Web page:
Since kid clothes are so small, a lot of the space can be wasted under a curtain rod.  I’m a big believer in filling up this space with storage containers and I’ve included a few pretty examples here to get you inspired.  (For reference, C has a stack of plastic bins filled with out-of-rotation toys in his closet and S has an entire dresser in hers.)


(top left) – I love the whole set-up of this one.  Though I doubt I’ll ever go as far as labeling the kids’ outfits for each day of the week, I dig the toy labels.  Whichever you prefer, they’re all available as free printables.


(top right) – If you’re blessed with enough storage that you don’t need to double up in the closet, then I highly recommend a reading nook instead.


(bottom left) – My favorite ideas incorporated into this setup include plastic bins for shoes and a child-friendly step stool and laundry organizer.


(bottom right) – This Pinterest find incorporates something we also did in S’s room, replacing doors with curtains. Getting rid of her bi-fold closet doors made her small room look less so and eliminated the possibilities for finger-pinching.



In my house that pretty much covers all the closets we have.  The one exception to this is our coat closet, which we have under control. Here’s a good post on that topic if you need it.


For the truly spoiled amongst you who actually have things like a utility closet (gasp), I thought I’d throw in a few more covet-worthy spaces.  Many of these links are only a part of entire closet cleaning series, so click through if you’re hungry for more.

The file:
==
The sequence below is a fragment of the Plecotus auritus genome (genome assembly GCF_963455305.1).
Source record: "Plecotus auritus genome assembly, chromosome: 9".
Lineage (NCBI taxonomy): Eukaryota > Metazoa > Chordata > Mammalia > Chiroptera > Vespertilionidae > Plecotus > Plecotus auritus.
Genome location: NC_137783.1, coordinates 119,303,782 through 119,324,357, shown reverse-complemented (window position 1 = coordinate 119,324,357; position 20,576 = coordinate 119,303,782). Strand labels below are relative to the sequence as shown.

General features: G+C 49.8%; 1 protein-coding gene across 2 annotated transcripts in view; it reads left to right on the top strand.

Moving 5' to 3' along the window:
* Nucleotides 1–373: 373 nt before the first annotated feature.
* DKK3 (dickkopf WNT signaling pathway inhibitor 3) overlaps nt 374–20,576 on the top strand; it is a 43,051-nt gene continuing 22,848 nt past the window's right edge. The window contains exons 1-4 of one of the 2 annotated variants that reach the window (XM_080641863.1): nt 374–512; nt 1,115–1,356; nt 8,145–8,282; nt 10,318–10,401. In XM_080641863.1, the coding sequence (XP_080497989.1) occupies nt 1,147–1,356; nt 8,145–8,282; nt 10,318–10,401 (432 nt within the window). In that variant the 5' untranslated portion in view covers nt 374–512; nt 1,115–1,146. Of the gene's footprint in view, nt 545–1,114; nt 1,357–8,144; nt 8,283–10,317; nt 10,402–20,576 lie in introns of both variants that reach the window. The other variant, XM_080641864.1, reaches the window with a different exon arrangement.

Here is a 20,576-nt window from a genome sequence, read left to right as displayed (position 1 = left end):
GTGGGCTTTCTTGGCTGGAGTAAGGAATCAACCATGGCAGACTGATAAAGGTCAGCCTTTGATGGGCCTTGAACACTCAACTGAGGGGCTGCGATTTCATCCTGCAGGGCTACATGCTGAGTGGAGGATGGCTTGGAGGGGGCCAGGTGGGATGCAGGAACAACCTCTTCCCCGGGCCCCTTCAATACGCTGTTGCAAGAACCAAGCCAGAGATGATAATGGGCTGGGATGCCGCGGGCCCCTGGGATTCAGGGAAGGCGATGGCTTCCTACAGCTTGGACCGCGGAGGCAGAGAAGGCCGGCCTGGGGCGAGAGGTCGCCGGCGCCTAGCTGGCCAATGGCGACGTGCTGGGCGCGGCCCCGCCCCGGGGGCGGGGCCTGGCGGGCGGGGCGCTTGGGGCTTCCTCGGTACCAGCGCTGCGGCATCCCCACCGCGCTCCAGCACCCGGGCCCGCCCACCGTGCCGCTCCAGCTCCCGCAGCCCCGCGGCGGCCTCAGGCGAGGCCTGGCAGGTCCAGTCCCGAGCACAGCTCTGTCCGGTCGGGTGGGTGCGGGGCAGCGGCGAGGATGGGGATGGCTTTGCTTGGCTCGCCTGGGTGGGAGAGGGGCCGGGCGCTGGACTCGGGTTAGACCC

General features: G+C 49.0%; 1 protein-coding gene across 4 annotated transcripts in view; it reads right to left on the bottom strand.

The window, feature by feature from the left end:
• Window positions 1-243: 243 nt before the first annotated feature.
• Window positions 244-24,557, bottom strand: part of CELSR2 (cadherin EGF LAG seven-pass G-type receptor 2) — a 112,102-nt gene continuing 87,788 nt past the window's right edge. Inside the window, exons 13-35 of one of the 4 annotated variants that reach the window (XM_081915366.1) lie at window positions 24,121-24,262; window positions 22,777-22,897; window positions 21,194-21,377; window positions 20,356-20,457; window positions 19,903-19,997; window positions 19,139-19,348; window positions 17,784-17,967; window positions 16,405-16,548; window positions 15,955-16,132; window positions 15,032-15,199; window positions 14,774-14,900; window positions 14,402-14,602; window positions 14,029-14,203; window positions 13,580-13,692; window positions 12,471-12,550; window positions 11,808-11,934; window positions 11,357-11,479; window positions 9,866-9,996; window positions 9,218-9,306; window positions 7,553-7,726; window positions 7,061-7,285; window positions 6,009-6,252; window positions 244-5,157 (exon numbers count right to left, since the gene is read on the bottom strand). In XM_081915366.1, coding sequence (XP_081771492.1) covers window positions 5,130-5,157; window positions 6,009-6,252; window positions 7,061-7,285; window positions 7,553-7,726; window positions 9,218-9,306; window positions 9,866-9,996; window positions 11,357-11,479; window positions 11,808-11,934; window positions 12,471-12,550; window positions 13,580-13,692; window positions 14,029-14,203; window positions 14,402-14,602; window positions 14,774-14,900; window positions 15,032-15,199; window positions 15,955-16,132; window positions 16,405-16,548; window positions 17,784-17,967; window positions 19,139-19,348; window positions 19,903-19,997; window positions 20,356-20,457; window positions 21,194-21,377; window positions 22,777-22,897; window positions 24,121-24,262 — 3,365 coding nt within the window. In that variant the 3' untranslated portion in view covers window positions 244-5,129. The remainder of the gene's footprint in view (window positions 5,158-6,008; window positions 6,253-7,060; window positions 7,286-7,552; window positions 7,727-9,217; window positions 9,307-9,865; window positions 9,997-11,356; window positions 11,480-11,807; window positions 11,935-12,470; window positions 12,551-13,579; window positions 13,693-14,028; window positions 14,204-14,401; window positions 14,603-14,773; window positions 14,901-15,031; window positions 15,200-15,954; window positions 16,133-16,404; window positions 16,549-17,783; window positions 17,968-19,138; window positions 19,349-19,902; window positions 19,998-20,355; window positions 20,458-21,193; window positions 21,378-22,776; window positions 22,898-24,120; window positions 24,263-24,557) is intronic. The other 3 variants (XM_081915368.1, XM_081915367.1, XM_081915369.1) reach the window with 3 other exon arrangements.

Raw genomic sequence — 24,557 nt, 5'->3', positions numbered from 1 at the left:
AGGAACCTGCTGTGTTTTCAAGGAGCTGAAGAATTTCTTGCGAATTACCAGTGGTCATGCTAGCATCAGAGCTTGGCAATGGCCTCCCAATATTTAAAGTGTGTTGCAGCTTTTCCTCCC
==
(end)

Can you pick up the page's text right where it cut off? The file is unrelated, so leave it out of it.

Utility Closets

(left) – part of Better Homes and Gardens20 Savvy Ways to Stay Organized
(top right) – part of Real Simple‘s 31 Ways to Organize Your Closet
(bottom right) – Organize a Closet and Feel True Happiness from Stephmodo, image by Karl Anderson for IKEA 

Craft Closets

(left) – part of Real Simple‘s 9 Craft Room Makeover Ideas
(right) – Pinterest find, definitely done with some IKEA


This post is part of MPMK’s “Project Organize Your ENTIRE Life”.  You can read all about it here, check out all of projects here, and join thousands of POYEL facebook group members here.




P.S. Looking for more ways to simplify and save time so you can connect with your family? Follow these 3 steps:

1) Check out our "Save Your Spring" bundle: over 50 pages of 2015 daily/weekly/monthly planners, cleaning schedules, meal planners, kids’ routine charts, budgeting sheets and much more PLUS 84 pages of kid activities perfect for spring break!

Over 50 pages of organizational gold


2) Sign up for our newsletter:

sign up for the newsletter and get a free 6 week meal plan


3) Bookmark our famous Gift Guides for the next time you need the perfect kids' gift! (350+ detailed descriptions including age recommendations)

Our infamous kids' gift guides

{ 4 comments… read them below or add one }

Liveseygirl May 3, 2012 at 5:33 am